¿El parque? Ah, si, necesita cojer el metro.
(The park? Oh, yes, you need to take the metro.)
¿Puedo cojer el autobus?
(Can I take the bus?)
Bueno, el metro es masrapido.(Well, the metro is much faster.)
Tienes que cojer la línea dos a
llegar a Retiro.
(You have to take line 2,
to get to Retiro.)
¿Y donde esta el metro?
(And, where is the metro?)
El lenguaje de las calles
If you’re feeling brave, why not use some more advanced words? If you really want
to communicate in more depth and make friends, then you need to know more
phrases than the ones you learn in textbooks or language dictionaries. Learn how
to talk like a proper Madrileño (Madridian), and try some slang!
NB: For words with ‘o/a’ after them, the ‘o’ ending refers to boys (or masculine
objects), and ending the word in ‘a’ turns it into a word to describe or talk to girls
(or about feminine objects).
Oye! – Hey, oi
Vale – Ok
Claro – Used similarly to ‘Vale’. Used a lot to show you un-
derstand or agree with what someone is saying, or to show
that you are listening. Literally translates as ‘clear’
A ver – lets see. (Use when you are thinking, deciding or
looking for something)
Venga! – Come on! (You can also use ‘Anda’ when you want
someone to hurry up with something)
Venga va! – You’re on!
Date prisa! – Hurry yourself up!
No pasa nada – no problem, no big deal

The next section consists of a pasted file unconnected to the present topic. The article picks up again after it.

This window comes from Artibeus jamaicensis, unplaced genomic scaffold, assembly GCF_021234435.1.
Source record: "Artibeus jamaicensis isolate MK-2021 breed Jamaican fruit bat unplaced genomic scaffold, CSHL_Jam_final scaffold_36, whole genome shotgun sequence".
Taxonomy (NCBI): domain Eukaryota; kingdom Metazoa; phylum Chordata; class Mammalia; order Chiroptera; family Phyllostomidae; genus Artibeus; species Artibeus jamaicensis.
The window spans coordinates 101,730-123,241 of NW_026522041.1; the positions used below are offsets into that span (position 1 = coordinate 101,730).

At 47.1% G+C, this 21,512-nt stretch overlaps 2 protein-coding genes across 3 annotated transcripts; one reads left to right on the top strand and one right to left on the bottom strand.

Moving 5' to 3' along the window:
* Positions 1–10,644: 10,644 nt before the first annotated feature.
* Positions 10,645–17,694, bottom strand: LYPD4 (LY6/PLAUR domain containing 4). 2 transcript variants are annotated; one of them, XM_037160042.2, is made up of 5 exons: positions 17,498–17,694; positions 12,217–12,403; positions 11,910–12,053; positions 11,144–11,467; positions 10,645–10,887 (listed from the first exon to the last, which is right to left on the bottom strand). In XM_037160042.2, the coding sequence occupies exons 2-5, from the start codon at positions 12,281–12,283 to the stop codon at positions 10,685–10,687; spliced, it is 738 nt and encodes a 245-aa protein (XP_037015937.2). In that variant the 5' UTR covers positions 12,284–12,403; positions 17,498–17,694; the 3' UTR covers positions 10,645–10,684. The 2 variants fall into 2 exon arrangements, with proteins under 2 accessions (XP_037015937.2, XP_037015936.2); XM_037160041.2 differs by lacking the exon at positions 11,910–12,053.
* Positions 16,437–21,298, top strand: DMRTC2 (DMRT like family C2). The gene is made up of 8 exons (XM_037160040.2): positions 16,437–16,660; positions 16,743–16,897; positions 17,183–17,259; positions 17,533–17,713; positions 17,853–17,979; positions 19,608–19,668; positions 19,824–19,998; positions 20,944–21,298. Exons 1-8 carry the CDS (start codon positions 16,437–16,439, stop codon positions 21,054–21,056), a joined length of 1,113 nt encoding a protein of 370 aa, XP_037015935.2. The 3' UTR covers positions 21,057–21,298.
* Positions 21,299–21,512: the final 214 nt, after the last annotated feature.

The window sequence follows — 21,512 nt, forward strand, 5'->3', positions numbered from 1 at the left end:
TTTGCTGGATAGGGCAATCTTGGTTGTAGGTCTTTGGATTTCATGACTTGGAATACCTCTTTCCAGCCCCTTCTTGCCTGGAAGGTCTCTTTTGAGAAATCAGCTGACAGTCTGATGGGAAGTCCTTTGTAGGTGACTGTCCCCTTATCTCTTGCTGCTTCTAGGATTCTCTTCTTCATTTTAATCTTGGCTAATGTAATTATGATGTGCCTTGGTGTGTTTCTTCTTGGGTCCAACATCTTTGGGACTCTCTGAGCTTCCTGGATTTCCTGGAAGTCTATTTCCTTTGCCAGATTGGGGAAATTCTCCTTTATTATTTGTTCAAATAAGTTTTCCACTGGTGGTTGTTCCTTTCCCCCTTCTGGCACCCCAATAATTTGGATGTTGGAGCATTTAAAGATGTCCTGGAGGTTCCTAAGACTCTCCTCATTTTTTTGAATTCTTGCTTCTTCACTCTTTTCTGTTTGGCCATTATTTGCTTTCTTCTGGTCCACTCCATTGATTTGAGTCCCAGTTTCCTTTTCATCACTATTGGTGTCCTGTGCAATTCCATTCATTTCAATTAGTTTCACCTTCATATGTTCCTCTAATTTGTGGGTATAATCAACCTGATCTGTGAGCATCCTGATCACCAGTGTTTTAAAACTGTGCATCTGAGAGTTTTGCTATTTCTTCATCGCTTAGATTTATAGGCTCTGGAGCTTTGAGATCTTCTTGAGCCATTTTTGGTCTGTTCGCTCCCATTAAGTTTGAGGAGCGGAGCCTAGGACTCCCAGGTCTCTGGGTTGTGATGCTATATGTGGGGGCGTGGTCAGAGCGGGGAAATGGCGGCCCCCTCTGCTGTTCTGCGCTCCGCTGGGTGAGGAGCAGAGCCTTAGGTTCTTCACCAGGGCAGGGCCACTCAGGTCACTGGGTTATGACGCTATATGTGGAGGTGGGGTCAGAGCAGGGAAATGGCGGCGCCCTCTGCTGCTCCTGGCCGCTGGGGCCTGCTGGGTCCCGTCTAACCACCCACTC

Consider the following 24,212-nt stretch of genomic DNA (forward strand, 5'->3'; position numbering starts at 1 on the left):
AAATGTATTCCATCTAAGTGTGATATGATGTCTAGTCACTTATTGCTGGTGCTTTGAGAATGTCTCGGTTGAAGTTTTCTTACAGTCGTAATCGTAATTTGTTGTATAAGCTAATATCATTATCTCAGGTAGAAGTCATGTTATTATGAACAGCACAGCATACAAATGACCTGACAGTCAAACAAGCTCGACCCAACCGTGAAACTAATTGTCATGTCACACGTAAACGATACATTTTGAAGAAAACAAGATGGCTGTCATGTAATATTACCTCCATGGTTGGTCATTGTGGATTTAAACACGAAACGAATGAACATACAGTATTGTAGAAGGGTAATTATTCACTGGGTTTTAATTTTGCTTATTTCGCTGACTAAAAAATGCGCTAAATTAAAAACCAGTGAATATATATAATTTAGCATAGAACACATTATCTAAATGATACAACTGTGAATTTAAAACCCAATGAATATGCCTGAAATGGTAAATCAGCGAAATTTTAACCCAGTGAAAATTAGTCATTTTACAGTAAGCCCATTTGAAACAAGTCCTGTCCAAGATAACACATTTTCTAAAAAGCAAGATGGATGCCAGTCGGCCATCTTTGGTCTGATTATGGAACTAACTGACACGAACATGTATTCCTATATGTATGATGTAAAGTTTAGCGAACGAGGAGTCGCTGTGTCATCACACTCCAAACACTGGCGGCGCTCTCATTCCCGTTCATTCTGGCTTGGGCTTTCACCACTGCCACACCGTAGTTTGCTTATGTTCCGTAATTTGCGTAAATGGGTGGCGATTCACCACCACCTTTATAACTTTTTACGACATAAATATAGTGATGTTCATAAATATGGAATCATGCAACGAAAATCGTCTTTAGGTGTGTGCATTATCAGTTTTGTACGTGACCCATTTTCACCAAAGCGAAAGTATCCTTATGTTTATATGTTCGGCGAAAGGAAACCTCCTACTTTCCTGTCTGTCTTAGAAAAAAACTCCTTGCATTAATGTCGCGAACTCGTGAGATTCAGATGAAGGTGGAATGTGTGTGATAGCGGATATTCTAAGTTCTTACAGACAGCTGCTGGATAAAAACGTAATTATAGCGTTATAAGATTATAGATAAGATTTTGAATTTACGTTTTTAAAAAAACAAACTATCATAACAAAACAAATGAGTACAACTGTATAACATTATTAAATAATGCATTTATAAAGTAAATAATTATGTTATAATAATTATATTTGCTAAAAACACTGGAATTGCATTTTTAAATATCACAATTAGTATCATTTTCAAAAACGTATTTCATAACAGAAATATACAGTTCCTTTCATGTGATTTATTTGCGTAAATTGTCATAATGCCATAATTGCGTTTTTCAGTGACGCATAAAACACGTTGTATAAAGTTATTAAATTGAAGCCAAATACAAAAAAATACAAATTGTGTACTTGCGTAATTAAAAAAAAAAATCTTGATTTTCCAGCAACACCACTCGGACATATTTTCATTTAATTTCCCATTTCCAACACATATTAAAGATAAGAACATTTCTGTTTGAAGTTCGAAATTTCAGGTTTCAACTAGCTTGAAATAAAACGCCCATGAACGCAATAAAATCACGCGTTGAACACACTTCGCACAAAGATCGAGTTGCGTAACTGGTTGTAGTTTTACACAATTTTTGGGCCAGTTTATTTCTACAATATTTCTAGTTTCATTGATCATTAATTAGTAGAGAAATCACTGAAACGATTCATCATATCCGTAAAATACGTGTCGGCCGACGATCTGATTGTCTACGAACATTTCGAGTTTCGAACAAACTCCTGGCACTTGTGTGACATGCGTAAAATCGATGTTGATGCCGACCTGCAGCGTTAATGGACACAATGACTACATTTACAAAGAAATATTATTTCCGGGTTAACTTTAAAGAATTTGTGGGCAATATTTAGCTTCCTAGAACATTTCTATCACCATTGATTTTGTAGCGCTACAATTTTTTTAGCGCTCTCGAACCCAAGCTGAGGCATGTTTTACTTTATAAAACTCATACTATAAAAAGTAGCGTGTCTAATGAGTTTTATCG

Dios mio/Por Dios – Oh my god/ For god’s sake
Y Qué? – So what?
Pibe – Guy
Vaya – Haha, or oh dear. Used as an emotional expression
Sin duda/No cabe duda – No doubt, without a doubt
Qué pasa/ A qué andas? – What’s up? (Very informal!)
Nena – Babe, Darling (for female friends)
Tio/a – A affectionate term, similar to babe or mate
Tronco – Dude
Cachas – Describes a hunky guy
Hermosa, Guapa – Pretty
(Tener) un lio/rollo – To have a fling or affair
Me molas – I’m hung up on you, or fancy you
Le molo – He/she is a bit hung up on me
(Ella) es una buena tía – She is a pretty ok girl
(El) es un buen tío – He is a pretty ok guy
El/ella está (muy) bueno/a – he/she is hot
Signs of affection
Arguing and getting
Vete a la porra! – Go away, bug off
Qué mandón/a – This describes a bossy person, it means ‘how bossy!’
Ni hablar, ni de broma/coña – Both mean ‘No way!’, as in you don’t want to do some-
thing, or don’t like something. The last one means "no even joking"
Me da igual – I don’t care, it’s all the same to me
Bobo – A tamer version of idiot
Pesado/a – Someone who is a pain, a party pooper or a bore
Petardo/a – A jerk or bore
Era un decir –It was just a saying/manner of speaking. This is a good way of getting
out of trouble if you accidently say something offensive
Qué Peligro! – Uh oh, oh dear
Para Ya! – Stop it!
Basta Ya! – Enough already! (You can also use ‘Anda Ya), which means ‘come on al-
Qué dices! – Are you joking? Use ‘No me digas’ when someone is saying something
shocking or unfortunate, it translates as ‘don’t tell me that!’
(es/está) Chulo/a – A cute or cool object. Watch out because
if you use it about a person, it means a smug, someone that
feels he’s really cool, and in some contexts, it means a pimp!
Un Chollo – A good deal
Me encanta – I love it
Eso es un robo! – That is a rip off!
Es una ganga – It’s a bargain
Tengo un hambre de lobo – I’m as
hungry as a wolf
Oiga! – A way of calling waiters over
Eating Out at Night
Una Copa – A cup, glass (you will hear it a lot when club promot-
ers offer you free drinks when you pay for entry to a club!)
Asombroso – Amazing
Quiero salir de juerga – I want to go out clubbing
Borracho/a, (estar) pedo - Drunk